It’s the space where players share their stories – inner narratives related to family, friends and football. Nothing seems taboo when they talk to physios, masseurs, and doctors. From debate around political preferences to disagreements about favourite chocolate bars, the range of topics enjoyed is broad, and the style of debate can be impassioned, deep and meaningful.

Perhaps most notably, the conversation around football can tend towards a freer and more open dialogue. Players are less fearful about being judged, about admitting weaknesses, and about discussing the psychological frailties they inevitably experience as the season unfolds.

At first glance this is understandable. The head physio doesn’t pick the team. A masseur isn’t scanning for linguistic clues related to uncertainty, doubt and worry. The club doctor isn’t developing a game model that may rule a specific player in or out. It seems natural that the medical department can serve up an environment where players feel they can be open and honest.

But shouldn’t that environment be club wide? Isn’t it in the best interest of every club to develop environments that help players feel safe to express the maladaptive feelings they experience?

Excellence in the shape of consistent high performance in the medium and long term is unlikely to be found through the suppression of human emotion. It’s more likely unearthed through acceptance and exploration – acceptance of the human condition, and exploration of ways to manage the challenges that emerge from within.

Now, I know what you might be thinking here: “Dan, there’s no way players will ever admit to their coaches that they’re feeling anxious or they’re lacking confidence. There’s no way they’re going to communicate with their coaches that they’re feeling flat, or low, fearful or doubting.”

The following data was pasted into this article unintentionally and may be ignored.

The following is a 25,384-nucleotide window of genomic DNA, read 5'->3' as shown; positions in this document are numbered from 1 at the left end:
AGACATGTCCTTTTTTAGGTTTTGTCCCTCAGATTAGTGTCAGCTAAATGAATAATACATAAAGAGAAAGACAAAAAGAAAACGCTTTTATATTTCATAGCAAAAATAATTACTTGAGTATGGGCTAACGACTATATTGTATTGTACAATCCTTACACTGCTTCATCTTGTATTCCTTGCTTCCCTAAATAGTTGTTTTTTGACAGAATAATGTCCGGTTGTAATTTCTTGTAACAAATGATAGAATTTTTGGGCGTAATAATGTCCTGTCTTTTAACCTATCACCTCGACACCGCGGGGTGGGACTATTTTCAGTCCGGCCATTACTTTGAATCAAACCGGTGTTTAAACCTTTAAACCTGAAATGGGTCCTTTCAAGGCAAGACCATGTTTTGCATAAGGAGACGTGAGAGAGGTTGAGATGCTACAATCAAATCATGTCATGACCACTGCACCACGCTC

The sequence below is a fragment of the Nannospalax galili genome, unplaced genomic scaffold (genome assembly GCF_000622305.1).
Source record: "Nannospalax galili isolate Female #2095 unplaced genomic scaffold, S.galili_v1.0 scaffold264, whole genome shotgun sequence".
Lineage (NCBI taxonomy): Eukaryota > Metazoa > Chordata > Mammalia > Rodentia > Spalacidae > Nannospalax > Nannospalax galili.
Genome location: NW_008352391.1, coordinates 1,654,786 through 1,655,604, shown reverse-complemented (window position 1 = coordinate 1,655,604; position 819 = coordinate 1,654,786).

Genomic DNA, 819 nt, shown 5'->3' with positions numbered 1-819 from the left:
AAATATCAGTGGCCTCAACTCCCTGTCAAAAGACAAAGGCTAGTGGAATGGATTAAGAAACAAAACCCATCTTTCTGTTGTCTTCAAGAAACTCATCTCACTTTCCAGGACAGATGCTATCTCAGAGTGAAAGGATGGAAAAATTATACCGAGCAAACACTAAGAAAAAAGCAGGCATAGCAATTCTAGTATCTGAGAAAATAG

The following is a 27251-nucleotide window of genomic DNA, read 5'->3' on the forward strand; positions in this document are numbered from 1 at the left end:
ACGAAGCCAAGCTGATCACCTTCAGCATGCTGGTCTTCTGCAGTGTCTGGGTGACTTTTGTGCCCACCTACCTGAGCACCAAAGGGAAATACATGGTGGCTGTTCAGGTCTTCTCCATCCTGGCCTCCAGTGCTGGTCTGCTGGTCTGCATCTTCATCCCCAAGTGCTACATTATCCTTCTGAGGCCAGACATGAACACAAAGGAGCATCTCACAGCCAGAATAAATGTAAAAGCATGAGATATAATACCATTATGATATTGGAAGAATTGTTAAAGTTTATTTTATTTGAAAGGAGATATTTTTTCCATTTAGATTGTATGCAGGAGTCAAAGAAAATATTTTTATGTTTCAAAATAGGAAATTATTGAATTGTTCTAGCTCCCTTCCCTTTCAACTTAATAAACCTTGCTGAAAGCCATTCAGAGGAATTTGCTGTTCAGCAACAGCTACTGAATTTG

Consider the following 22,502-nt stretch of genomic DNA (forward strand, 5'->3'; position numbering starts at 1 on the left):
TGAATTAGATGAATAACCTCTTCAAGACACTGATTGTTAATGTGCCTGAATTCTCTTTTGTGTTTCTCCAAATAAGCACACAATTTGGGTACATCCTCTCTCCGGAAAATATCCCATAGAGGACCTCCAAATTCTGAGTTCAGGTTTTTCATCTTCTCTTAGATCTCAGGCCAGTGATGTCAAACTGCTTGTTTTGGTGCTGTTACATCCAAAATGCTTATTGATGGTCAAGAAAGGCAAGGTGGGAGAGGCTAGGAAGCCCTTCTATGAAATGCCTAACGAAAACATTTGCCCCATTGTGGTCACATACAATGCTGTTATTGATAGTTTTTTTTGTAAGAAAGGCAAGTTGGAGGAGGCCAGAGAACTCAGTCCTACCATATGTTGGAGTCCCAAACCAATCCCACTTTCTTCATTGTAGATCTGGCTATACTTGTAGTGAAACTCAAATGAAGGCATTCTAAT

And all that may be true. But it doesn’t prevent key stakeholders at clubs (coaches and senior staff) from communicating the message that negative thoughts and emotions are a part of the fabric of football – that doubts, and worries, and anxieties are inevitable for just about every player at some point in the season, perhaps at multiple times.

I’d like to respectfully suggest that modern day footballers need fewer motivational posters adorning the corridor walls, and instead they require access to resources that gives them a greater understanding of how to deal with the kind of negative emotion that impacts their performance and well-being. They need fewer ‘punch the air, you can achieve anything’ pre-game talks, and more reinforcement around the specific mental techniques that helps them think and focus flexibly.

A psychologically unsafe environment in football is one that ignores more so than suppresses. It turns a blind eye to the human experience. It states “This is football, we don’t do that stuff here.” This approach so often makes things worse. Disregarding anxiety can tend to turn up the volume of anxiety. Overlooking drops in confidence tends to increase the likelihood of low confidence. Insisting on fearless can tend to generate fearful.